Mechanical Ventilation and Extracorporeal Membrane Oxygena tion in Acute Respiratory Insufficiency

Falk Fichtner, Onnen Moerer, Sven Laudi, Steffen Weber-Carstens, Monika Nothacker, Udo Kaisers
Deutsches Ärzteblatt International 2018 December 14, 115 (50): 840-847

BACKGROUND: Mechanical ventilation is life-saving for patients with acute respiratory insufficiency. In a German prevalence study, 13.6% of patients in intensive care units received mechanical ventilation for more than 12 hours; 20% of these patients received mechanical ventilation as treatment for acute respiratory distress syndrome (ARDS). The new S3 guideline is the first to contain recommendations for the entire process of treatment in these groups of patients (indications, ventilation modes/parameters, ac- companying measures, treatments for refractory impairment of gas exchange, weaning, and follow-up care).

METHODS: This guideline was developed according to the GRADE methods. Pertinent publications were identified by a systematic search of the literature, the quality of the evidence was evaluated, a risk/benefit assessment was conducted, and recommendations were issued by interdisciplinary consensus.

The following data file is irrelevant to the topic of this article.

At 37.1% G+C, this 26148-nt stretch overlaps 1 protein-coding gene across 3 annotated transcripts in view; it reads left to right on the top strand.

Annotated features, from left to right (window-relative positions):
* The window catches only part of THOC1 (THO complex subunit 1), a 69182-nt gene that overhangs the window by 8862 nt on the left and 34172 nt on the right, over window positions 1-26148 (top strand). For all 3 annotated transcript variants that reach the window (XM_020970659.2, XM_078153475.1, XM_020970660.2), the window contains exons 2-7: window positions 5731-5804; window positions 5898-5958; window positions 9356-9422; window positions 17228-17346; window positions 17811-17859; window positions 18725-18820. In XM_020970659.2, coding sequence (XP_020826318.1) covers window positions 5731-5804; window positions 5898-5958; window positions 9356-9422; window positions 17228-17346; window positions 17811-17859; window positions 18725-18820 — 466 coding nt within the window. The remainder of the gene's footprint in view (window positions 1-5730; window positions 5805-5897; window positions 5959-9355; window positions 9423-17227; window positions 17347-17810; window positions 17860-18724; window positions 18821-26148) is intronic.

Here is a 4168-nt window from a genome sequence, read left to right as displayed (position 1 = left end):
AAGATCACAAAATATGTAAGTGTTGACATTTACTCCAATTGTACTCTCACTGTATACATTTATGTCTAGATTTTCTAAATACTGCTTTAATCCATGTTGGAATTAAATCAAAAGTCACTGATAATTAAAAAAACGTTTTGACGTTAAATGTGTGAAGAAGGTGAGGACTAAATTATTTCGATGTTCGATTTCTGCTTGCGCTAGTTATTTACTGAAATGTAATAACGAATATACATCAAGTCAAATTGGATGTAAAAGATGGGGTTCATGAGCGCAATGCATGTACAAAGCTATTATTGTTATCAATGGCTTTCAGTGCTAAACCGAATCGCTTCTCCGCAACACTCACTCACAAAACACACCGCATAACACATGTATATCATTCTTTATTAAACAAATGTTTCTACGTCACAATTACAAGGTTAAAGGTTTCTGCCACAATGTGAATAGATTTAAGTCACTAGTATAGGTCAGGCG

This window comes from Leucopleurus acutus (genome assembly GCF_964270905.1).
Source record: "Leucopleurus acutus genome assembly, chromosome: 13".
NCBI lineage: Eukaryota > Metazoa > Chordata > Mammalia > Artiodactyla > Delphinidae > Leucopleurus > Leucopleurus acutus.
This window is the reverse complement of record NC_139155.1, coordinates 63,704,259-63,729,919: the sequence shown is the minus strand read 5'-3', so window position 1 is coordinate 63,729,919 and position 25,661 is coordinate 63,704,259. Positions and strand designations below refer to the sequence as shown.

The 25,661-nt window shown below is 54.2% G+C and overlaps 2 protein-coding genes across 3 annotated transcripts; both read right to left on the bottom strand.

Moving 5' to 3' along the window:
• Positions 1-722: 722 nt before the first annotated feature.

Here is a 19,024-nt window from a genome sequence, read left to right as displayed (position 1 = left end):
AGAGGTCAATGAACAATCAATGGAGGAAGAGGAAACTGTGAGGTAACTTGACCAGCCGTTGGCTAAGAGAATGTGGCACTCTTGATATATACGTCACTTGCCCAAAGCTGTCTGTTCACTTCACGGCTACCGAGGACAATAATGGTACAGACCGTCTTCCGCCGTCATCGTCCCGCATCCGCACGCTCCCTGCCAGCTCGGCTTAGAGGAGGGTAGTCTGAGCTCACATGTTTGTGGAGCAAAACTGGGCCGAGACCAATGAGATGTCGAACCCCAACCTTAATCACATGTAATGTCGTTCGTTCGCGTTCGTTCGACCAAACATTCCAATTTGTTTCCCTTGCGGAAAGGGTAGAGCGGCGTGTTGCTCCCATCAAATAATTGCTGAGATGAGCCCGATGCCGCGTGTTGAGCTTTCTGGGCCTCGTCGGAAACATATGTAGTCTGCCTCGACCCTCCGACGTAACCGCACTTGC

RESULTS: Mechanical ventilation is recommended as primary treatment for patients with severe ARDS. In other patient groups, non-in- vasive ventilation can lower mortality. If mechanical ventilation is needed, ventilation modes allowing spontaneous breathing seem beneficial (quality of evidence [QoE]: very low). Protective ventilation (high positive end-expiratory pressure, low tidal volume, limited peak pressure) improve the survival of ARDS patients (QoE: high). If a severe impairment of gas exchange is present, prone posi- tioning lessens mortality (QoE: high). Veno-venous extracorporeal membrane oxygenation (vvECMO) has not unequivocally been shown to improve survival. Early mobilization and weaning protocols can shorten the duration of ventilation (QoE: moderate).

CONCLUSION: Recommendations for patients undergoing mechanical ventilation include lung-protective ventilation, early sponta- neous breathing and mobilization, weaning protocols, and, for those with severe impairment of gas exchange, prone positioning. It is further recommended that patients with ARDS and refractory impairment of gas exchange should be transferred to an ARDS/ECMO center, where extracorporeal methods should be applied only after application of all other therapeutic options.

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